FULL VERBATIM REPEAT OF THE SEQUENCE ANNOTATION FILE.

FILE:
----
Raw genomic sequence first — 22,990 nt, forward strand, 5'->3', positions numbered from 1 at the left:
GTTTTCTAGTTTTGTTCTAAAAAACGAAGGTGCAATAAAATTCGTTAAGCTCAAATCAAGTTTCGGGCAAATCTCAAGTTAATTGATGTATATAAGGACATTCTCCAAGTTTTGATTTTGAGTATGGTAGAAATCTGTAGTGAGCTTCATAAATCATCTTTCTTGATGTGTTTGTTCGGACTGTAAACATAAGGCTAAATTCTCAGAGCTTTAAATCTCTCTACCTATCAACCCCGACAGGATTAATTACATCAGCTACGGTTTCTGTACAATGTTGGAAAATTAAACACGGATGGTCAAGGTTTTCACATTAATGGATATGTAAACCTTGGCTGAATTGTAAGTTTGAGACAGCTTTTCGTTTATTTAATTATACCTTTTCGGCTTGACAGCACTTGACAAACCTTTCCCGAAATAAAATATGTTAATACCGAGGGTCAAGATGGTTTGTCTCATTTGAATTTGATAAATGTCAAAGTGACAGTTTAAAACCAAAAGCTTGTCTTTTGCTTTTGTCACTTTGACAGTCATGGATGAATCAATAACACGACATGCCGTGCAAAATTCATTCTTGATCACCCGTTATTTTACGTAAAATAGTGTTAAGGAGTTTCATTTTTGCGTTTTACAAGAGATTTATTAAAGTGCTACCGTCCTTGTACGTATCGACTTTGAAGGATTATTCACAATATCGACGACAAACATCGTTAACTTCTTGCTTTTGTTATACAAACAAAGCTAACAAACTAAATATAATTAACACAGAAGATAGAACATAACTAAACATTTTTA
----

Raw genomic sequence first — 22,990 nt, forward strand, 5'->3', positions numbered from 1 at the left:
GTTTTCTAGTTTTGTTCTAAAAAACGAAGGTGCAATAAAATTCGTTAAGCTCAAATCAAGTTTCGGGCAAATCTCAAGTTAATTGATGTATATAAGGACATTCTCCAAGTTTTGATTTTGAGTATGGTAGAAATCTGTAGTGAGCTTCATAAATCATCTTTCTTGATGTGTTTGTTCGGACTGTAAACATAAGGCTAAATTCTCAGAGCTTTAAATCTCTCTACCTATCAACCCCGACAGGATTAATTACATCAGCTACGGTTTCTGTACAATGTTGGAAAATTAAACACGGATGGTCAAGGTTTTCACATTAATGGATATGTAAACCTTGGCTGAATTGTAAGTTTGAGACAGCTTTTCGTTTATTTAATTATACCTTTTCGGCTTGACAGCACTTGACAAACCTTTCCCGAAATAAAATATGTTAATACCGAGGGTCAAGATGGTTTGTCTCATTTGAATTTGATAAATGTCAAAGTGACAGTTTAAAACCAAAAGCTTGTCTTTTGCTTTTGTCACTTTGACAGTCATGGATGAATCAATAACACGACATGCCGTGCAAAATTCATTCTTGATCACCCGTTATTTTACGTAAAATAGTGTTAAGGAGTTTCATTTTTGCGTTTTACAAGAGATTTATTAAAGTGCTACCGTCCTTGTACGTATCGACTTTGAAGGATTATTCACAATATCGACGACAAACATCGTTAACTTCTTGCTTTTGTTATACAAACAAAGCTAACAAACTAAATATAATTAACACAGAAGATAGAACATAACTAAACATTTTTA